Strangers at DawnBy: Elizabeth Thornton
Her own father had never spent much time with his motley crew of children and stepchildren. He’d been too busy amassing his fortune, then too busy trying to climb the social ladder.
“A title for you, Sara,” he’d told her jubilantly when she was just out of the schoolroom. “And why not? Money can buy anything. And you’ve had the education to make you a lady. Yes, a titled son-in-law would suit me very well.”
He’d found his impoverished aristocrat for her to wed, but he could not buy her compliance. Samuel Carstairs was to discover that his eldest child was as stubborn as himself.
If her father could see her now, if he only knew how far she had fallen, he would turn in his grave.
She shivered, as though someone had just walked over her grave, and turned from the window, She began to wander aimlessly around the room, a slender girl of medium height whose calm, unhurried movements gave no hint of the inner turmoil of her thoughts. Her large dark eyes and chestnut tresses, scraped back from her face in a severe knot, added drama to finely sculpted bones and a surprisingly fair complexion. The drama was deliberately tempered, however, by Sara’s mode of dress. In her scrupulously plain, high-waisted gown that buttoned all the way to her throat and at the wrist, and with a demure lace cap on her head, she could have passed for a governess, which was exactly the effect Sara wanted to create. She had, unjustly, earned a reputation for sexual depravity, and was determined that she would never be mistaken for a woman of easy virtue again.
A mirthless laugh escaped her. She had more to worry about than the false charge of sexual depravity. The charge of murder had made the greatest difference in her life. It had forced her to change her name, separated her from her family, and kept her moving from place to place whenever it seemed that her past was about to catch up to her.
And it had all been for nothing, nothing, for her past had caught up to her with a vengeance.
When the faint sound of the door knocker came to her, she turned to face the door. A few moments passed, then her companion-housekeeper, a stately woman in her late forties, entered.
“The boys are here,” she said.
Sara smiled at Miss Beattie’s choice of words. Her younger brothers, stepbrothers, in fact, were university men, but to Miss Beattie, who had been with the family since Sara’s birth, Simon and Martin Streatham would always be “the boys,” just as Sara and her sister, Anne, would always be “the girls,” and Lucy, the youngest Streatham, would always be “the baby” of the family.
In years past, Miss Beattie had been nurse to all the children at Longfield, Samuel Carstairs’s palatial home near the village of Stoneleigh, and when the children no longer needed her, Miss Beattie had retired to a small house in Salisbury. After the trial, when Sara had decided that it would be better for her family if she moved away, Miss Beattie had offered to go with her.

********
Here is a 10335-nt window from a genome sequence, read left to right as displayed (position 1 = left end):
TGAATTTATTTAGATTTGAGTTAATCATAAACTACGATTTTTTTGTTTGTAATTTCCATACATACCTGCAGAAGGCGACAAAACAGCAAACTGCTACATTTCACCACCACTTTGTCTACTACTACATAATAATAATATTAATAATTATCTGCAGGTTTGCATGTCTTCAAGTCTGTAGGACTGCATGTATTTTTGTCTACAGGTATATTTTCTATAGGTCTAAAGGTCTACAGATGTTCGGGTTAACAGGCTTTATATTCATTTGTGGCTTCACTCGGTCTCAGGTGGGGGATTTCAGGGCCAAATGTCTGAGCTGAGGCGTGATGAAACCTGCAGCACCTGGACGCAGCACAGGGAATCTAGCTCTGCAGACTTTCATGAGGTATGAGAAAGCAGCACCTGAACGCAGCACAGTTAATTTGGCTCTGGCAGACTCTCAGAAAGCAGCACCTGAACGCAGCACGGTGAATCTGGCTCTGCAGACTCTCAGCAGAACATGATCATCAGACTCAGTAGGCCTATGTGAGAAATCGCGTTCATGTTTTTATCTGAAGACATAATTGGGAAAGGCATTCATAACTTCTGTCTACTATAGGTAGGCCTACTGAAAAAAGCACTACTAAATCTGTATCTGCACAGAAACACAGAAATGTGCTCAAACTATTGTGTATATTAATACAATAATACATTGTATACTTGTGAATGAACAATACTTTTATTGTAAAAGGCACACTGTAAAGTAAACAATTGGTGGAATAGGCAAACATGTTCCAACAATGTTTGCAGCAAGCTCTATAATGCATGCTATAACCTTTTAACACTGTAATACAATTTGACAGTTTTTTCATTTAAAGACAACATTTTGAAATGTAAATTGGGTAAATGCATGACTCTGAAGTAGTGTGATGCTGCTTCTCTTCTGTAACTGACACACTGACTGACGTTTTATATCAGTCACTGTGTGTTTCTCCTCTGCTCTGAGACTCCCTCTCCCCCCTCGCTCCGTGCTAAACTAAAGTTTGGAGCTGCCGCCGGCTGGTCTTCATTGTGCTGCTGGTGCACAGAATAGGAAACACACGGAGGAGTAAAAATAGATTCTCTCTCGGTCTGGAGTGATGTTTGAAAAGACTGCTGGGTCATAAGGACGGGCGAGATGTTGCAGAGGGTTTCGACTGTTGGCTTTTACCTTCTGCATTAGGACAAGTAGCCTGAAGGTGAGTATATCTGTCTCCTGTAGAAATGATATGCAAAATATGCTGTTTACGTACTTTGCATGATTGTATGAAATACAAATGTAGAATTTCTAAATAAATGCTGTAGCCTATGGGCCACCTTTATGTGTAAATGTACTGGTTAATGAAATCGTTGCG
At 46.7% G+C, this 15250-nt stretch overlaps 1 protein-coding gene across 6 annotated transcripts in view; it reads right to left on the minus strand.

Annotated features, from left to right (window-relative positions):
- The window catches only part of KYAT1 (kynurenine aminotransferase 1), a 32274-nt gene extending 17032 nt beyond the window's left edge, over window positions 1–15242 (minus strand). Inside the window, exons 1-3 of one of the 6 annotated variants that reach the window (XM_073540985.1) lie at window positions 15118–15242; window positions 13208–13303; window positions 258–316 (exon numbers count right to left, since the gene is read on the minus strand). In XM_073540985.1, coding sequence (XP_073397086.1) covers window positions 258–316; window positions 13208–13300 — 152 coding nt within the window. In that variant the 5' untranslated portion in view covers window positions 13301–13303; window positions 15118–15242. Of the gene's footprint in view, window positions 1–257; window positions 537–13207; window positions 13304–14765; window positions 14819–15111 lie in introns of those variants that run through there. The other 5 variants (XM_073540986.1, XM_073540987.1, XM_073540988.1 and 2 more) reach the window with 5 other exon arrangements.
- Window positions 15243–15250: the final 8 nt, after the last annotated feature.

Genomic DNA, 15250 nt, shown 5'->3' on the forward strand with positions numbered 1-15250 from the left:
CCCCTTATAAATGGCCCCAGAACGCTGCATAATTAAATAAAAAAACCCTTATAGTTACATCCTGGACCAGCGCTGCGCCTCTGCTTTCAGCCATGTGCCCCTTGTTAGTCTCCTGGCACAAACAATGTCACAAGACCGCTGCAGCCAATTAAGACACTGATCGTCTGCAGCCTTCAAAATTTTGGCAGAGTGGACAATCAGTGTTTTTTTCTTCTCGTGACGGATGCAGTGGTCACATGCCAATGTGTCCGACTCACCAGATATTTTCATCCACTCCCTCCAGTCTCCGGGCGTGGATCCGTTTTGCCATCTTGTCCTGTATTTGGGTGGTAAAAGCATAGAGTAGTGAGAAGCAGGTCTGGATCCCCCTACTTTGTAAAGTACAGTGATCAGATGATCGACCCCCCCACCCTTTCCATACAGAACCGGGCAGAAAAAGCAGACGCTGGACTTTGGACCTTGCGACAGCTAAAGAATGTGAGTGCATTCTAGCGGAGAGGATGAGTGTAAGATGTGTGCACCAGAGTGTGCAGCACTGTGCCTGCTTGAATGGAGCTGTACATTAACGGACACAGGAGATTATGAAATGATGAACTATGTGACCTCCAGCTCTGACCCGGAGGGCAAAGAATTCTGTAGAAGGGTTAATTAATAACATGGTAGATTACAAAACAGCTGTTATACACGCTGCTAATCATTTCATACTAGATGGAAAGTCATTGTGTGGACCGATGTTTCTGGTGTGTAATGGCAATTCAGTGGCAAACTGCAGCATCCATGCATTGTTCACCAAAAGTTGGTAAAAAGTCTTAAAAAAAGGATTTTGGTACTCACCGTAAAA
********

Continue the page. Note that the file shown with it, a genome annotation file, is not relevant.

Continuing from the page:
She was so glad now that Bea had overridden all her objections. Sara felt tears of affection stinging behind her eyes. It was a lonely life, much lonelier than she had imagined it would be, but Miss Beattie had never voiced any regrets for choosing to accompany her. Sara did not know what she had done to deserve such loyalty.
“Then show them in, Bea.”
The two fashionable young gentlemen who entered the parlor practically pounced on Sara. She was hugged and kissed, first by one and then the other, as they exclaimed how well she looked, how tiny her new house was, how time passed, and how glad they were to see her again. Though Sara’s greeting was more restrained, her pleasure was genuine. The Streatham side of the family was much more demonstrative than the Carstairs, but she and Anne were used to it. Their father had remarried when Sara was nine, and their new stepmother had brought into the family two rambunctious boys who were still in leading strings and their baby sister, a perfect child who’d since turned into a difficult adolescent.
“Sit down, both of you.”
The first flush of pleasure dimmed when Sara remembered why she had sent for her brothers. As they were all aware, she had in her possession the numerous bills they’d run up in the last several months, bills they expected her to settle, and this was the day of reckoning. But worse by far in Sara’s eyes was the fact that, because of their wild conduct at Oxford, they had been expelled for the rest of the term. “Rusticated” was the word her attorney in Stoneleigh had used in his letter, but that was just a polite way of saying “expelled.”
Simon Steatham grinned disarmingly as he flopped into an armchair. At eighteen, he was a year older than his brother, Martin. “I see by the look on your face,” he said, “that Prissy Primrose has got to you before we’ve had a chance to explain ourselves. Now don’t get your bowels in an uproar, Sis. All the fellows get rusticated at one time or another. It doesn’t mean anything. We’ll be back at Oxford next term.”
Once, Simon’s charm would have softened her, but that was a long time ago. Her experience of charming men, limited as it was, had taught her a harsh lesson. The devil, she was sure, would appear as Prince Charming himself.